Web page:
A Surprising Case Of Adult Intussusception In A Patient With Prior Ileocolic Anastomosis
INTRODUCTION: Intussusception is defined as the telescoping of a proximal segment of bowel into a distal segment. Intussusception is the second leading cause of acute abdomen in children, but it only represents approximately 5% of all bowel obstructions in adults. Furthermore, adult intussusception accounts for only 5% of all cases of bowel obstruction. In pediatrics intussusception is usually primary, while intussusception in adults are usually secondary to neoplasm.
CASE REPORT: Our patient was a 68-year-old male with a past medical history of Crohn's disease treated with open ileocecectomy over 30 years prior, who presented to the outpatient clinic with worsening malnutrition and electrolyte imbalances. The patient exhibited limited symptoms of chronic obstruction and pre-operative imaging showed dilated loops of small bowel with wall thickening at the site of the ileocolic anastomosis, thought to be due to stricture. The patient was consented for laparoscopic ileocolic resection. Upon visualization of the small bowel it was found that the proximal portion of the ileocolic anastomosis had intussuscepted into the distal colon. The portion of the intussusception was surgically removed and the remaining portions of the small bowel and colon were anastomosed. The patient had no evidence of active Crohn's disease.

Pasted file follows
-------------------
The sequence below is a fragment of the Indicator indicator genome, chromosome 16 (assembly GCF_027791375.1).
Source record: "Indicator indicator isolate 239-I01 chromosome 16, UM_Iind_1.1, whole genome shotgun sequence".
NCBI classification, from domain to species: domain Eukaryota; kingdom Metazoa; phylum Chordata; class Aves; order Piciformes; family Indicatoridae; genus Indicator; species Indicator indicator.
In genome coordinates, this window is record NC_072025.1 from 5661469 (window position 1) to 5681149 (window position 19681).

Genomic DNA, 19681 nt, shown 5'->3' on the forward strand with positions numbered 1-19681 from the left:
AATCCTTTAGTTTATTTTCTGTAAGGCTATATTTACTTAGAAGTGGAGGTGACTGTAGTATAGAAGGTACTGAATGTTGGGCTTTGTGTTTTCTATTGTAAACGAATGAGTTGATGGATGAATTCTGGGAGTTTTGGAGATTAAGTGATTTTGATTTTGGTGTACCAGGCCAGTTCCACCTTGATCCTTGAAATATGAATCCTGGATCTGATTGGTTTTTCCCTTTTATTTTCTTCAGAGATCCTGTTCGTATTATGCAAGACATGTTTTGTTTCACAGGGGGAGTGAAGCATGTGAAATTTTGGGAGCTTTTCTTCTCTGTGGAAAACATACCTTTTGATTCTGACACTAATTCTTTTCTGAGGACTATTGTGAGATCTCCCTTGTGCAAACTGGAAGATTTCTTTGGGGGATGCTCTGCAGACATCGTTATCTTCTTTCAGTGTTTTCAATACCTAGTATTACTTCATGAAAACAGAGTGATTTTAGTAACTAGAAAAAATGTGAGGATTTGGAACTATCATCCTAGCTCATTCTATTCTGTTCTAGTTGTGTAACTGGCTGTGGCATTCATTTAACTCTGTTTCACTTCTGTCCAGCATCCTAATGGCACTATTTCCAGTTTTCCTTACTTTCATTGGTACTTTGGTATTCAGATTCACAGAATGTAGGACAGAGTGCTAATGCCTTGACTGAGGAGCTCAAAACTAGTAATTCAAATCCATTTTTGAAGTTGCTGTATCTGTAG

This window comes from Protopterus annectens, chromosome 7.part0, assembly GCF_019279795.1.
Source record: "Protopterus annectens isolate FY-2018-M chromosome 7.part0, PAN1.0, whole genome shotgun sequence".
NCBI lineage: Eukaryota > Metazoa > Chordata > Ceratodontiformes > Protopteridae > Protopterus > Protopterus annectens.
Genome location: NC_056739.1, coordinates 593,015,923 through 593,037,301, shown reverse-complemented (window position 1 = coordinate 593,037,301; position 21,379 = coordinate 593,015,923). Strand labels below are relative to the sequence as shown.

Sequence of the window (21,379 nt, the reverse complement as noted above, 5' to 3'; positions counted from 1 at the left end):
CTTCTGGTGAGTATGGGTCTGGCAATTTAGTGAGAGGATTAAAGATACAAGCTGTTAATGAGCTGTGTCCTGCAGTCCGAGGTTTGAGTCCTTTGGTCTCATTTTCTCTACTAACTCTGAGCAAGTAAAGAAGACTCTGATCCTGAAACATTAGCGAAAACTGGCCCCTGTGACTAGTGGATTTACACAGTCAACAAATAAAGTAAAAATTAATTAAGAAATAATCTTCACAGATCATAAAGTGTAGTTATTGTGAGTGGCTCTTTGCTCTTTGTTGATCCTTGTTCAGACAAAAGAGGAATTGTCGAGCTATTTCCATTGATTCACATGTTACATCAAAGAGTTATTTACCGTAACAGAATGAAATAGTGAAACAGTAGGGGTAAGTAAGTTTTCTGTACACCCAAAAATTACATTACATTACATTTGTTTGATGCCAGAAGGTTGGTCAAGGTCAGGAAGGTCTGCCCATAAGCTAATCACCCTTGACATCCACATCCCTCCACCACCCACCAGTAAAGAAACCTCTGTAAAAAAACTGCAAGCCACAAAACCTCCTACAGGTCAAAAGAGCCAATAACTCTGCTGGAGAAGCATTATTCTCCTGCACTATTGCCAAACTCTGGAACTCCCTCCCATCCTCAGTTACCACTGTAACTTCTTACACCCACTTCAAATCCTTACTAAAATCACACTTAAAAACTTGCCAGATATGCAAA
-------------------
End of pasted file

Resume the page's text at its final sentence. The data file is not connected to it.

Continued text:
CONCLUSION: Intussusception is a rare cause of small bowel obstruction in the adult population and is a challenging preoperative diagnosis to make because symptoms are nonspecific. However, physicians should always consider the possibility of intussusception when non-specific obstructive and malnutrition symptoms are present, even when not evident on pre-operative imaging.